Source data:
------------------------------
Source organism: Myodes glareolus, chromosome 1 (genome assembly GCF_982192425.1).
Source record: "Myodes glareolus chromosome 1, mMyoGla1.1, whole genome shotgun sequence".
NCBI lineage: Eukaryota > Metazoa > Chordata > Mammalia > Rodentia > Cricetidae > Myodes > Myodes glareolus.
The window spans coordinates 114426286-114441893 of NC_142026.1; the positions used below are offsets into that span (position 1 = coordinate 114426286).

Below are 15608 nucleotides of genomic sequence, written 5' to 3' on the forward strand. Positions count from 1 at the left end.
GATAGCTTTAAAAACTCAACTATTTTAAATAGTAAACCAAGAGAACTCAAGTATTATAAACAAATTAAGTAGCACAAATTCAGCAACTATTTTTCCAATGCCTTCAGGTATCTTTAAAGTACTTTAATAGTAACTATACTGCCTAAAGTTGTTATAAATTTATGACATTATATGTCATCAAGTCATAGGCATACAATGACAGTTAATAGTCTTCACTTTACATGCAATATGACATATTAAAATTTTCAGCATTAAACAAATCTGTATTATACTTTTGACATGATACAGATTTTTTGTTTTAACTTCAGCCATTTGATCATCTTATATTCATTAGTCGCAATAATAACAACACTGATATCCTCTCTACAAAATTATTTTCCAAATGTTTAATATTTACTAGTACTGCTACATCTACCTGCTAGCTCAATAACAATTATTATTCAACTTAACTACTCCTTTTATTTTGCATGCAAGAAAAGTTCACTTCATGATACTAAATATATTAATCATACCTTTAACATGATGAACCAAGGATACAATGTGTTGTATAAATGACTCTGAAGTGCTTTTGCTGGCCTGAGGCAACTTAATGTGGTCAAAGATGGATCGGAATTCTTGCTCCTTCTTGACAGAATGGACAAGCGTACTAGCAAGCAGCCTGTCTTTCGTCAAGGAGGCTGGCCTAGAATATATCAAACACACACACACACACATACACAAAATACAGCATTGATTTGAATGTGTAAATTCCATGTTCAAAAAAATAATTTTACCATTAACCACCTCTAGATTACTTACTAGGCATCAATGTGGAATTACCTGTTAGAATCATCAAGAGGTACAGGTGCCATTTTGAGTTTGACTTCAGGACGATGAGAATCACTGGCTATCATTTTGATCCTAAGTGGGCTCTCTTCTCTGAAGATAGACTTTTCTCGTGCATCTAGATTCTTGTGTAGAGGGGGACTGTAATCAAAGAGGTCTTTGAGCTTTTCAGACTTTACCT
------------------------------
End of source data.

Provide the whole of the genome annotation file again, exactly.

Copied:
Source organism: Myodes glareolus, chromosome 1 (genome assembly GCF_982192425.1).
Source record: "Myodes glareolus chromosome 1, mMyoGla1.1, whole genome shotgun sequence".
NCBI lineage: Eukaryota > Metazoa > Chordata > Mammalia > Rodentia > Cricetidae > Myodes > Myodes glareolus.
The window spans coordinates 114426286-114441893 of NC_142026.1; the positions used below are offsets into that span (position 1 = coordinate 114426286).

Below are 15608 nucleotides of genomic sequence, written 5' to 3' on the forward strand. Positions count from 1 at the left end.
GATAGCTTTAAAAACTCAACTATTTTAAATAGTAAACCAAGAGAACTCAAGTATTATAAACAAATTAAGTAGCACAAATTCAGCAACTATTTTTCCAATGCCTTCAGGTATCTTTAAAGTACTTTAATAGTAACTATACTGCCTAAAGTTGTTATAAATTTATGACATTATATGTCATCAAGTCATAGGCATACAATGACAGTTAATAGTCTTCACTTTACATGCAATATGACATATTAAAATTTTCAGCATTAAACAAATCTGTATTATACTTTTGACATGATACAGATTTTTTGTTTTAACTTCAGCCATTTGATCATCTTATATTCATTAGTCGCAATAATAACAACACTGATATCCTCTCTACAAAATTATTTTCCAAATGTTTAATATTTACTAGTACTGCTACATCTACCTGCTAGCTCAATAACAATTATTATTCAACTTAACTACTCCTTTTATTTTGCATGCAAGAAAAGTTCACTTCATGATACTAAATATATTAATCATACCTTTAACATGATGAACCAAGGATACAATGTGTTGTATAAATGACTCTGAAGTGCTTTTGCTGGCCTGAGGCAACTTAATGTGGTCAAAGATGGATCGGAATTCTTGCTCCTTCTTGACAGAATGGACAAGCGTACTAGCAAGCAGCCTGTCTTTCGTCAAGGAGGCTGGCCTAGAATATATCAAACACACACACACACACATACACAAAATACAGCATTGATTTGAATGTGTAAATTCCATGTTCAAAAAAATAATTTTACCATTAACCACCTCTAGATTACTTACTAGGCATCAATGTGGAATTACCTGTTAGAATCATCAAGAGGTACAGGTGCCATTTTGAGTTTGACTTCAGGACGATGAGAATCACTGGCTATCATTTTGATCCTAAGTGGGCTCTCTTCTCTGAAGATAGACTTTTCTCGTGCATCTAGATTCTTGTGTAGAGGGGGACTGTAATCAAAGAGGTCTTTGAGCTTTTCAGACTTTACCT